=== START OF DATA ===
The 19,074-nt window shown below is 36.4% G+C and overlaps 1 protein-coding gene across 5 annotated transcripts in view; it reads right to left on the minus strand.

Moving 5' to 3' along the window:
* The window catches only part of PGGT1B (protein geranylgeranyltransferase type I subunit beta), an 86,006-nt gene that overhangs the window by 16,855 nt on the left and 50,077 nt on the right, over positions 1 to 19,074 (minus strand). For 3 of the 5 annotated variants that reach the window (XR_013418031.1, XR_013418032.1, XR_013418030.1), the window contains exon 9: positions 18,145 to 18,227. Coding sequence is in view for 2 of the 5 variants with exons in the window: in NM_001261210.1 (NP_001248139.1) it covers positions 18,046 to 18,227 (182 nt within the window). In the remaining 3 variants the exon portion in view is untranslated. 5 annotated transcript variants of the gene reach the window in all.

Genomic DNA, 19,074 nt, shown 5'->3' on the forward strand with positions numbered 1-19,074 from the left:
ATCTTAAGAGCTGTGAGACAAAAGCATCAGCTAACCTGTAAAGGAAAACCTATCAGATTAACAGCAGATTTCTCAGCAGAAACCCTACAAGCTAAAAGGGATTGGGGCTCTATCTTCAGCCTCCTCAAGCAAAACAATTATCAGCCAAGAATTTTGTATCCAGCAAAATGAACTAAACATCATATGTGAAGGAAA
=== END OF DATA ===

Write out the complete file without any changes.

The 19,074-nt window shown below is 36.4% G+C and overlaps 1 protein-coding gene across 5 annotated transcripts in view; it reads right to left on the minus strand.

Moving 5' to 3' along the window:
* The window catches only part of PGGT1B (protein geranylgeranyltransferase type I subunit beta), an 86,006-nt gene that overhangs the window by 16,855 nt on the left and 50,077 nt on the right, over positions 1 to 19,074 (minus strand). For 3 of the 5 annotated variants that reach the window (XR_013418031.1, XR_013418032.1, XR_013418030.1), the window contains exon 9: positions 18,145 to 18,227. Coding sequence is in view for 2 of the 5 variants with exons in the window: in NM_001261210.1 (NP_001248139.1) it covers positions 18,046 to 18,227 (182 nt within the window). In the remaining 3 variants the exon portion in view is untranslated. 5 annotated transcript variants of the gene reach the window in all.

Genomic DNA, 19,074 nt, shown 5'->3' on the forward strand with positions numbered 1-19,074 from the left:
ATCTTAAGAGCTGTGAGACAAAAGCATCAGCTAACCTGTAAAGGAAAACCTATCAGATTAACAGCAGATTTCTCAGCAGAAACCCTACAAGCTAAAAGGGATTGGGGCTCTATCTTCAGCCTCCTCAAGCAAAACAATTATCAGCCAAGAATTTTGTATCCAGCAAAATGAACTAAACATCATATGTGAAGGAAA